Understanding How Product Standards Affect South-South Trade
With funding from the Bank-Netherlands Partnership Program (BNPP), the World Bank’s Trade and International Integration Unit has embarked on a research agenda aimed at evaluating the role of product standards – such as standards for food and agricultural products – in influencing trade flows and economic development. Particular attention will be given to analyzing the role of standards in the fast growing BRIC countries (Brazil, Russia, India, China and South Africa) on exports from less developed countries.
South-South Trade as a Driver of Growth in Low-Income Countries
As a result of their rapid economic growth and integration into the world economy, the BRICs have vastly expanded their trade and financial ties with low-income countries (LICs) in recent years. The emerging BRIC markets are starting to eclipse the advanced economies in terms of their stake in the external economic sectors of many LICs. There is therefore significant potential for further economic growth in BRICs to have positive spillover effects on growth rates in LICs, primarily through channels such as increased bilateral trade and investment. Moreover, growth in BRIC countries can also lead to higher growth in LICs through indirect channels such as rising global demand and higher commodity prices. Indeed, the significant resilience shown by many LICs during the global recession may point to a decoupling from the advanced economies as a result of increased integration with BRICs.
Product Standards as Potential Barriers to Trade
However, there is a risk that the positive effects of stronger economic ties with the BRICs may be short-lived. A growing body of literature shows that, as countries climb the rungs of the income ladder, they adjust their tastes accordingly and increasingly demand higher quality goods (Bils and Klenow, 2001; Broda and Romalis, 2009). In other words, as the BRIC countries become wealthier, standards are likely to become more restrictive. This will pose a challenge to the export potential of LICs unless they are able to meet these more stringent product standards.
The increase in the number of sanitary and phytosanitary standards (SPS) is a case in point. As of October 2011, 10,366 regular and emergency SPS measures had been notified since 1995 when the World Trade Organization was established, with another 2,980 additions, alterations or corrections to existing notifications. The United States submitted over a quarter of the regular notifications since 1995 (2,192), followed by Brazil (775), and China (592).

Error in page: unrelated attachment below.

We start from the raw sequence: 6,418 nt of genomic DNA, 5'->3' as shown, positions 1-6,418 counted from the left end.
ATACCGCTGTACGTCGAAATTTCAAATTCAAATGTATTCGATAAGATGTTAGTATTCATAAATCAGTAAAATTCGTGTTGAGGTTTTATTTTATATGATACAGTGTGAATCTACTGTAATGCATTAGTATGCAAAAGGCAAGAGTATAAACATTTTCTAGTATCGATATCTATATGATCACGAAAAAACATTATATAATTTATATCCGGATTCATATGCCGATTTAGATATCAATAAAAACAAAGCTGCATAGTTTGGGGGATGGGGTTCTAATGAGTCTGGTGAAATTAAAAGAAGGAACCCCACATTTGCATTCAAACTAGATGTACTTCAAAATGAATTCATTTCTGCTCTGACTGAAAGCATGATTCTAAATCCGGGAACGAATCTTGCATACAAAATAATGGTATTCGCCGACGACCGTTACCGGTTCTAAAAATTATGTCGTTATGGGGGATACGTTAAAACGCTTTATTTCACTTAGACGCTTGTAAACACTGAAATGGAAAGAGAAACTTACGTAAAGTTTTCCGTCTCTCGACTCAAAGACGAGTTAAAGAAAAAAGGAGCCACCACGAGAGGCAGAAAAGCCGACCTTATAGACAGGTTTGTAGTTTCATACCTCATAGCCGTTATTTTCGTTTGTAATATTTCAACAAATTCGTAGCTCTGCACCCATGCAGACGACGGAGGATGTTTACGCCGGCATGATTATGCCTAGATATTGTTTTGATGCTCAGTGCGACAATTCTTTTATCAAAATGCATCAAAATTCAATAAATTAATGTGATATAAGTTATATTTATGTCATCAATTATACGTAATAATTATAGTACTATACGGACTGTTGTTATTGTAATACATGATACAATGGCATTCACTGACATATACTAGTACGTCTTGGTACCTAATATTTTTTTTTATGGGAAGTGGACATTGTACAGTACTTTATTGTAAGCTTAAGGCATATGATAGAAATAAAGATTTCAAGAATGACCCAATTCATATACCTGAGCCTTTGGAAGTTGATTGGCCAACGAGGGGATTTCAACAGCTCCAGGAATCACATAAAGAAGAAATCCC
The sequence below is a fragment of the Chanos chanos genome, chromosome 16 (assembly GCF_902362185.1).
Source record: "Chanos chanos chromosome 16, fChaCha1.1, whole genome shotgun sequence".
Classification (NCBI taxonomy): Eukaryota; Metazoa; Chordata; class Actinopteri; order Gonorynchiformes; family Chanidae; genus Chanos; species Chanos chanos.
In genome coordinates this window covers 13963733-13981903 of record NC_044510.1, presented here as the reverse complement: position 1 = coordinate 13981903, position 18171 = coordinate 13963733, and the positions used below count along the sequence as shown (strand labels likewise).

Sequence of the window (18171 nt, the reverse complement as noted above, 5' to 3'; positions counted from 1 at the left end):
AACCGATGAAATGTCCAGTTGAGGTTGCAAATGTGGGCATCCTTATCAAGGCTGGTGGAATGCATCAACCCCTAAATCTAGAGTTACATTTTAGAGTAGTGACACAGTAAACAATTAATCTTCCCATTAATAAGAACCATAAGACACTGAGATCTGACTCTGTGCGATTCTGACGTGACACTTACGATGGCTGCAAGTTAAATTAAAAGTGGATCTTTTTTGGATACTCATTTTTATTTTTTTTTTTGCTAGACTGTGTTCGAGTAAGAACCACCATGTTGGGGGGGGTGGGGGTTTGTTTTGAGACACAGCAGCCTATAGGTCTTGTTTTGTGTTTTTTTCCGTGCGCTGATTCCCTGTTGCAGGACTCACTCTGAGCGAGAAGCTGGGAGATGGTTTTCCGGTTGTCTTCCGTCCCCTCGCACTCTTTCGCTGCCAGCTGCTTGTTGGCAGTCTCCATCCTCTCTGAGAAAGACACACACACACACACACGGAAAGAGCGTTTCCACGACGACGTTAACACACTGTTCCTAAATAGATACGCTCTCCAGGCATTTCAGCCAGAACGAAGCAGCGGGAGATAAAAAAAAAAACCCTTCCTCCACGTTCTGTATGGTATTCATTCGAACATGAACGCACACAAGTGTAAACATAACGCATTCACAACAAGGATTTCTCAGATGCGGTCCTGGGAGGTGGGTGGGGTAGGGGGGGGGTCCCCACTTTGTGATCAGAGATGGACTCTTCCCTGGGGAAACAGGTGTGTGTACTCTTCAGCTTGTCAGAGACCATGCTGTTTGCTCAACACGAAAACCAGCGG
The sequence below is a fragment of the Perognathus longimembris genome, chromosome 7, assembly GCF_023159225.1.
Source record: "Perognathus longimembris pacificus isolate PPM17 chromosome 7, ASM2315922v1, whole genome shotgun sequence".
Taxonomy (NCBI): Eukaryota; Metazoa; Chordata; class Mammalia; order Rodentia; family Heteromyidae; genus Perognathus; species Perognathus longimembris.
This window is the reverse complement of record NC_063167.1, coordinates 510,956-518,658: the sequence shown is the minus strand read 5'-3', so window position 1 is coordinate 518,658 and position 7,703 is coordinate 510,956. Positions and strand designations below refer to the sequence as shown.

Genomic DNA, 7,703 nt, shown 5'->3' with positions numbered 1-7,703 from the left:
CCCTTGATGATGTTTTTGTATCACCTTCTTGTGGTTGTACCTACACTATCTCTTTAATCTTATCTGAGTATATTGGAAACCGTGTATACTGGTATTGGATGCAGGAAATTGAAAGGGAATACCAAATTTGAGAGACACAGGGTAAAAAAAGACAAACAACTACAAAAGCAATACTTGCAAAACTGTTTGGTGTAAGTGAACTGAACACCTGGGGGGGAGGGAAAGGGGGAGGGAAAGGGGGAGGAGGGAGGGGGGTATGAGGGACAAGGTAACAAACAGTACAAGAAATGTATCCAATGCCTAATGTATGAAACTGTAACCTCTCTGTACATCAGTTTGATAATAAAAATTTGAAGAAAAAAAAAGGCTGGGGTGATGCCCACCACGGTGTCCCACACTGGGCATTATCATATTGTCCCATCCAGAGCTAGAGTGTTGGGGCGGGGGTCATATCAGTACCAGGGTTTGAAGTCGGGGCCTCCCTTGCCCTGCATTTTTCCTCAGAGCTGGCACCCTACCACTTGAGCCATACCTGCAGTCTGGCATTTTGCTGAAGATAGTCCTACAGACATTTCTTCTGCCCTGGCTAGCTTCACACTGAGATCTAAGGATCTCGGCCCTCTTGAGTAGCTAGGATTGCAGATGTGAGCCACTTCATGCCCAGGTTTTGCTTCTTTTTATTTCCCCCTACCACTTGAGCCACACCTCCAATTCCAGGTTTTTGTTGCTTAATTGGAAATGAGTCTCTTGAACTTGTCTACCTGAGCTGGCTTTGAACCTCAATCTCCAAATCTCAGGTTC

Since 2008, developing countries submitted more SPS notifications to the World Trade Organization (WTO) than developed countries. The 50 percent threshold was passed in 2008, and currently developing countries’ share of annual notifications stands at about two thirds of the total.
Although standards serve an important function - primarily ensuring the safety of the domestic consumer - standards that are either too prescriptive or too restrictive than objectively necessary to achieve a sufficient level of safety place an unnecessary burden on exporters. The compliance costs are often compounded by the fact that a large number of standards are not harmonized across countries. Many exporters in LICs cannot afford to make the necessary investments to keep up with the proliferation of standards and effectively find themselves shut out of lucrative markets.
An additional concern for LICs is that they tend to export a limited number of goods to a limited number of markets. For example, 25 percent of Gambia’s exports comprise one product category (“edible fruits and nuts”), of which 93 percent is destined for India. Needless to say a change in standards affecting key export goods to key markets could impose potentially devastating adjustment costs on LIC exporters. The risk of this happening rises as BRICs continue to grow.
Working Together to Reduce Technical Barriers to Trade
With BNNP support, The Trade and International Integration team at the Bank will help increase information exchange between governments, multilateral organizations, the private sector, and other stakeholders to increase knowledge of the impact of standards on South-South trade flows, and help to build capacity around this knowledge in BRICs and LICs. The ultimate goal is to contribute to this promising avenue for poverty reduction by reducing technical barriers to South-South trade.
Last updated on December 12, 2011